A wind storm blew. It tossed the outside world around like a bartender shaking mojitos. From my bedroom, I could hear the whistling, the rustling, the tumbling. Later, startled awake in the wee hours of morning, all was still.
Saturday morning arose and we noticed Dawson, the protector, running alongside the chicken run and the fiendish rooster, Sunrise, wrecking havoc with his piercing cry at the bantam coop. They should have been safe within their hut but that untrustworthy door is no match for turbulent winds and it sometimes fails to keep them secure. We were in a rush to get to make-up piano lessons and then on to soccer training though so the ducks would have to wait.
Upon getting home, we ate and then headed down to the coops to do some pre-spring cleaning. It was a gorgeous day, bright sun shining, snow melted, happy hens scratching, and children eager to simply be outside in the warmth.
Dawson kept running out into the tall grass and back again, like he had lost something. And he had: Bingo was no where to be found.
Lily searched the nearby grasses which were dormant from winter but still tall enough to potentially hide a blind, one-eyed duck. Nothing.
I texted a neighbor who gave me the go ahead to climb down their side of the hill, into the construction zone and down to the creek which runs long the edge of both our properties. Lily and I carefully made our way past the front loader and bulldozer, around the enormous mountain of topsoil and down to the creek. Lily watched the path for groundhog holes as I scouted the water for our duck. Still nothing.
I must admit, at this point I was thinking ahead, what new arrangements could we make? We would need to give Dawson to a new duck flock and that would open that coop up for more chickens, or at least for moving out all the chickens who currently reside in our shed.
I snapped back to the present, pushing the ideas aside.
At the end of our portion of the creek, there was a fallen tree branch that looked suitable for Aidan to use at the fort they were creating. Lily and I carefully picked it up and drag/carried it to the other side of the property. (You really don't realize how big 8 acres is until you walk the entirety of it with a 7-foot tree branch.) We gave him the wood and I left Lily there to play while I went to pick up a sizable piece of construction trash that had blown into our yard. It was maybe 20 feet long but try as I might, I could not get it to fly up high in the air like a Chinese Dragon Kite. (It was super cool in my imagination though.) I continued on, trash blowing behind me, searching for a duck that simply could not search for us.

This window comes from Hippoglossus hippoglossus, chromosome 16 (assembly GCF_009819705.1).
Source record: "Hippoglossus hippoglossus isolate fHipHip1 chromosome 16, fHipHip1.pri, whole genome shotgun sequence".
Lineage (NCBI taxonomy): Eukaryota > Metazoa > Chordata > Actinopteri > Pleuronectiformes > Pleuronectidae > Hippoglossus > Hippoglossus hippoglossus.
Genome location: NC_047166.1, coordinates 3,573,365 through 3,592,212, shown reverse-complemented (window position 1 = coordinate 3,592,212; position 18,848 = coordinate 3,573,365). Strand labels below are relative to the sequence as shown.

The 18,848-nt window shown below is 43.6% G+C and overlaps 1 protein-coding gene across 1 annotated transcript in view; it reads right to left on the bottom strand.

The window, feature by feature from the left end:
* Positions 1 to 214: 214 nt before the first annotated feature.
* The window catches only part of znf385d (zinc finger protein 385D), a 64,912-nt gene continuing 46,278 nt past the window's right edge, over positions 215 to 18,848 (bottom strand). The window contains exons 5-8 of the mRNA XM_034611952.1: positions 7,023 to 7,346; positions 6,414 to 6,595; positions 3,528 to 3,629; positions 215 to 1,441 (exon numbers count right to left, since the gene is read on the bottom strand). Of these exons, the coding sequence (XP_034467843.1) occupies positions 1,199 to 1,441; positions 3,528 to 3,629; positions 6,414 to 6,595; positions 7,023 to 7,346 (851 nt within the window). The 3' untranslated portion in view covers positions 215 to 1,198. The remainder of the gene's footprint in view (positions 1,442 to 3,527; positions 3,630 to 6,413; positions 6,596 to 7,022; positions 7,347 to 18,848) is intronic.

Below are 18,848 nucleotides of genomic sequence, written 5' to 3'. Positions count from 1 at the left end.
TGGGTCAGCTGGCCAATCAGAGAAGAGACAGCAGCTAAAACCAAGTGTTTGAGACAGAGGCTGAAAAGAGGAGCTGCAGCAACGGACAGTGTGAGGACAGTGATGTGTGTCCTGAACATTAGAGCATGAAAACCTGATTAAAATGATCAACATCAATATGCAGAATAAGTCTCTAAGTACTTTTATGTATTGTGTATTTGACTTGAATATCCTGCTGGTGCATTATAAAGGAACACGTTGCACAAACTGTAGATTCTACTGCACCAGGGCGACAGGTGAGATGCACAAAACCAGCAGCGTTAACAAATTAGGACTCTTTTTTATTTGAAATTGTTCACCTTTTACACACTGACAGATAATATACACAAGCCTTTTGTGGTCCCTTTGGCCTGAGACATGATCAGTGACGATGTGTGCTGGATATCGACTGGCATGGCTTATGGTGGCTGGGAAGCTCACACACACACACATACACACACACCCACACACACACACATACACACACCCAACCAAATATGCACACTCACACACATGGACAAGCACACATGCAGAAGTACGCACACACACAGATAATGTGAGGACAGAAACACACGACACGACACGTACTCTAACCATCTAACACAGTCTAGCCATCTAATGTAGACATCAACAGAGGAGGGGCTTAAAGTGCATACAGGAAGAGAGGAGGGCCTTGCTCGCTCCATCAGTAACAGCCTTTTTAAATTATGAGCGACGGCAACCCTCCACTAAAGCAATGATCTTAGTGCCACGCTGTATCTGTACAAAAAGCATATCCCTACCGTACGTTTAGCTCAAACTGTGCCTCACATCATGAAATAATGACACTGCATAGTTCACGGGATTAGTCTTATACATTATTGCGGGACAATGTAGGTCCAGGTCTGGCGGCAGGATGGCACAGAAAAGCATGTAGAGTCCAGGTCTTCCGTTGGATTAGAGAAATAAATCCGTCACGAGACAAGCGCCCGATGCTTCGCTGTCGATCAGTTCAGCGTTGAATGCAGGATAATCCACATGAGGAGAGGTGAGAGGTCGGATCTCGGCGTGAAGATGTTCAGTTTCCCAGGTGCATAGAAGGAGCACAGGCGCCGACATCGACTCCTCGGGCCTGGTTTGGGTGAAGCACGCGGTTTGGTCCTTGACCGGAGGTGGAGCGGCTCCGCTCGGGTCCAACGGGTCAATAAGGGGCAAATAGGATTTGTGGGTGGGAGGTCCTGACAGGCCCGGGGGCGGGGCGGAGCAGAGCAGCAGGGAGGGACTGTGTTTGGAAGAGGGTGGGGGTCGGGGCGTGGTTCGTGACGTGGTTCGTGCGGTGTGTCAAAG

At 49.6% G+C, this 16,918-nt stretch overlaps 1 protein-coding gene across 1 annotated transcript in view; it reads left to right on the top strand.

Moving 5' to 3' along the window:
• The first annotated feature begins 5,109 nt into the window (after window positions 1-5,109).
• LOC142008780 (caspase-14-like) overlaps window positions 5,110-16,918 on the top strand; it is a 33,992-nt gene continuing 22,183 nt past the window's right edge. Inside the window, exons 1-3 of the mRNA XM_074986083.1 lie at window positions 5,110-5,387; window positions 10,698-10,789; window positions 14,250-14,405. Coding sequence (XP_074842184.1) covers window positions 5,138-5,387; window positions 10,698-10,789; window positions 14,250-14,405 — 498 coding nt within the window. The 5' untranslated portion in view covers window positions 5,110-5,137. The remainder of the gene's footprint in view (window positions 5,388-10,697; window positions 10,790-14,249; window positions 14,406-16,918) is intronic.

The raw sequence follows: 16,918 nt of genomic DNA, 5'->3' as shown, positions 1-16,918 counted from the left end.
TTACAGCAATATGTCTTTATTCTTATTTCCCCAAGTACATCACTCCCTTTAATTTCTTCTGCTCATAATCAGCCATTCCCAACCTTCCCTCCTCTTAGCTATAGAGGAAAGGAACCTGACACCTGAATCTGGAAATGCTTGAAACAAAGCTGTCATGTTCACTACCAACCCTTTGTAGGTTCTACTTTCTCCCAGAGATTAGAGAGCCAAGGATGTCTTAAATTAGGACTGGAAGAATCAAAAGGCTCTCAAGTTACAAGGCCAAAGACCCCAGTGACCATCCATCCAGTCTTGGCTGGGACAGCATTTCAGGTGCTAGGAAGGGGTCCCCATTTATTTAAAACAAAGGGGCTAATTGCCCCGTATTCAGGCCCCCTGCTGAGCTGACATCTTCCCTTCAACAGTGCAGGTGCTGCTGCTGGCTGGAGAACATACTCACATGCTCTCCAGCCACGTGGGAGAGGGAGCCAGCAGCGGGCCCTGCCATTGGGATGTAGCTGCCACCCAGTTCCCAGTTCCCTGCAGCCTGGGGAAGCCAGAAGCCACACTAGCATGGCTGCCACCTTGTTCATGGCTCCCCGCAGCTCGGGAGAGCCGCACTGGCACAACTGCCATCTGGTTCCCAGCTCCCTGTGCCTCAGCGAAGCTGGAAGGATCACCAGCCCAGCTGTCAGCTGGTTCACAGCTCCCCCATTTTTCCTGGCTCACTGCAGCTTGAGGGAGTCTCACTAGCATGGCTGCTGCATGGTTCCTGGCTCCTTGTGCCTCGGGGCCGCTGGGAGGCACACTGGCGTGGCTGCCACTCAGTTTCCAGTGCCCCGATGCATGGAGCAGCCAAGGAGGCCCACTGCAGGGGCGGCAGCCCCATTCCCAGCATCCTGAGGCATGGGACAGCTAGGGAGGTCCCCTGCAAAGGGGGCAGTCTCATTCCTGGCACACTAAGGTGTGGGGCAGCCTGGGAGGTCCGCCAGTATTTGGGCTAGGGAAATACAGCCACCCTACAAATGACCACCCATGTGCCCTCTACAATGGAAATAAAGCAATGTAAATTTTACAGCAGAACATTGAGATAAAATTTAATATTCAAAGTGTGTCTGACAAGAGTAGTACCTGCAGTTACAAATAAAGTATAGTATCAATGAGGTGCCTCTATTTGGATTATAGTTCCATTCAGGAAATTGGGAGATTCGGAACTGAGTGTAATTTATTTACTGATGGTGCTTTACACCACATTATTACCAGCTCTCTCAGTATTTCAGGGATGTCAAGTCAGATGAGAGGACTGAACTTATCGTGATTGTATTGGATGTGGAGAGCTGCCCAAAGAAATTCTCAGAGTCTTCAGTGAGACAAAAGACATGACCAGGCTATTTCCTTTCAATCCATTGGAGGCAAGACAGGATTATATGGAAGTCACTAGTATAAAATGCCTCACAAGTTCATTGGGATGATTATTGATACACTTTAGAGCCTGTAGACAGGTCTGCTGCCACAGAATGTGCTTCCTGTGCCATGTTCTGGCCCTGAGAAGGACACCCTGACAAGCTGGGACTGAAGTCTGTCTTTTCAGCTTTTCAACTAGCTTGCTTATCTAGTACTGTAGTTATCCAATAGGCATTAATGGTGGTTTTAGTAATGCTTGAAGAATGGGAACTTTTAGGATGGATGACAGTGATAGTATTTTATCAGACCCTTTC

About half way back up to the house, I spotted something moving in a nearby clearing.
"Lily! Lily!" I yelled, jogging up to the stranded duck. "I found Bingo!"
Lily came running. Bingo was now sitting quite still, blood and pus covering his one eye, his face streaked in red. She carefully picked him up and we took him back to the safety of our coop. Dawson ran to him, quacking at his friend. (I am pretty sure it was more of a C3PO lecture on the dangers of going off by himself, not Chewbacca-like joy over his buddy coming back....but still.)
Watching the ducks reunite, the chickens going on about their business, the cats coming over to check things out, Storm sitting at a distance, longing to be surrounded by all these birds, I had one of those moments.
You see, I will readily admit, I do not like keeping ducks. They are messy and sloppy and really don't offer much in the way of anything. They cannot reciprocate our love, nor do they seem to care about us one way or another, or if they do, they certainly don't know how to show it. They cost us resources and give very little in return.
Yet we went searching for our ridiculously pathetic duck. Because no matter how messy and pitiful and useless he is, he is still ours. And in him we still see that hopeful little duckling we saved from what was otherwise certain death. Because he is ours, we look beyond his faults, we see his need, we call him by name and we love him.
And like the father of the prodigal son, we rejoice. He was lost, and now he is found! He was blind but....ok, ok, he is still blind, but now WE see.
We get it.
We are God's pathetic ducklings; messy, sloppy, quite useless at times, yet saved anyway. And still we wander off again and again only to find ourselves walking blindly in circles until, by grace, we are found and brought home once more....and through it all, we are
Amazing grace, how sweet the sound.....that can save even a wretched duckling like me.....